Duncan D. Hunter

Duncan D. Hunter
Duncan D. Hunter
Member of the U.S. House of Representatives
from California's 52nd district
Assumed office
January 3, 2009
Preceded by Duncan L. Hunter
Personal details
Born December 7, 1976 (1976-12-07) (age 34)
San Diego, California
Political party Republican
Spouse(s) Margaret Hunter
Residence Lakeside, California
Alma mater San Diego State University
Profession politician, military officer, businessman
Religion Baptist
Military service
Service/branch United States Marine Corps
Years of service 2001-2007
Rank Captain
Battles/wars Afghanistan, Iraq

Duncan Duane Hunter (born December 7, 1976) is the U.S. Representative for California's 52nd congressional district, serving since 2009. He is a member of the Republican Party. He is the son of his predecessor Duncan Hunter. Hunter's district is located in northern and eastern San Diego County and includes El Cajon, La Mesa, and a portion of eastern San Diego.

Hunter is a United States Marine and veteran of both the Iraq War and the War in Afghanistan. He is one of seven members of the U.S. Congress who haved served in either Iraq or Afghanistan[1] and was the first combat veteran of either conflict to serve in the Congress.[2]


Early life

Hunter was born in San Diego, California, and graduated from Granite Hills High School in El Cajon, California. He attended San Diego State University, where he earned a degree in Business Administration. Hunter started a web design company in college to help pay for tuition. Upon graduation from San Diego State, he worked full time in San Diego as an information technology business analyst.[3]

Military career

The day after the September 11 attacks, Hunter quit his job and joined the Marine Corps. He attended Officer Candidates School at Marine Corps Base Quantico. Upon graduation in March 2002, was commissioned as a Second Lieutenant. He subsequently served as a field artillery officer in the 1st Marine Division after the 2003 invasion of Iraq and completed a second tour in Fallujah, Iraq, in 2004, serving in Battery A, 1st Battalion, 11th Marines. During his second tour, he participated in Operation Vigilant Resolve. In September 2005, Hunter was honorably discharged from active duty but remained in the Marine Corps Reserve. He then started a residential development company. In 2007, he was recalled to active duty and deployed to Afghanistan in support of the War in Afghanistan; this was his third tour of duty during the War on Terrorism. Hunter was honorably discharged from active duty in December 2007 but continues to serve part-time as a Captain in the Marine Corps Reserve.[4]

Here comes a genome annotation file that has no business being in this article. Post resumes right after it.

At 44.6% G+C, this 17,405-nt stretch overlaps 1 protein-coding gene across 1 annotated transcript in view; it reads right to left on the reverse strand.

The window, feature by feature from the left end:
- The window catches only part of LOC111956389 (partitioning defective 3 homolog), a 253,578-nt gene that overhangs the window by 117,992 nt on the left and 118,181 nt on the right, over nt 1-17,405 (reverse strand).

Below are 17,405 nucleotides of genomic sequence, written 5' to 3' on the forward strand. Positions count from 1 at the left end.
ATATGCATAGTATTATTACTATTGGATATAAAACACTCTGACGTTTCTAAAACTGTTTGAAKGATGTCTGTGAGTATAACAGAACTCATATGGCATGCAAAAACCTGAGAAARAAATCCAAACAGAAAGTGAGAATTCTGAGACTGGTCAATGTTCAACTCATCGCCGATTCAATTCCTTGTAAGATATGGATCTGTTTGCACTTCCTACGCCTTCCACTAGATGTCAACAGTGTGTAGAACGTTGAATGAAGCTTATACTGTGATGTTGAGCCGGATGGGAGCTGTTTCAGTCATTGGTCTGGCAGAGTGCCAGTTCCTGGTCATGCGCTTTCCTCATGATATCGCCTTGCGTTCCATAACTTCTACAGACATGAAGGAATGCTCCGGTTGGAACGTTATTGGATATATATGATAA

Hunter's awards include
Bronze star
Bronze star
Combat Action Ribbon Navy Presidential
Unit Citation
National Defense Service Medal Afghanistan Campaign Medal
Iraq Campaign Medal Global War on Terrorism
Expeditionary Medal
Global War on Terrorism
Service Medal
Navy Sea Service Deployment
w/ 2 service stars

U.S. House of Representatives

2008 election

Hunter won the Congressional Republican primary election on June 3, 2008, after receiving 72 percent of the vote[5][dead link] and defeating three opponents. Combined with his name recognition, he went into the general election a strong favorite in his heavily Republican district.

On November 4, 2008, Hunter received 57 percent of the vote to defeat his Democratic opponent Mike Lumpkin.[6] Hunter thus replaced his father, Congressman Duncan L. Hunter (R-Calif.), who retired from Congress after fourteen terms.[7]


Like his father, Hunter's voting record has been decidedly conservative. In a 2009 interview with KPBS, Hunter expressed support for "overriding" the Endangered Species Act to reduce unemployment in California. Hunter also opposed the Health Care and Education Reconciliation Act of 2010, saying that it would "take away" the doctor-patient relationship, the right for people to choose "what type of operations they have," and that it would allow a "government bureaucrat" to make health care decisions for people. In the KPBS interview, Hunter said, "Things that you have problems with now would be exacerbated if you had government run healthcare."[8]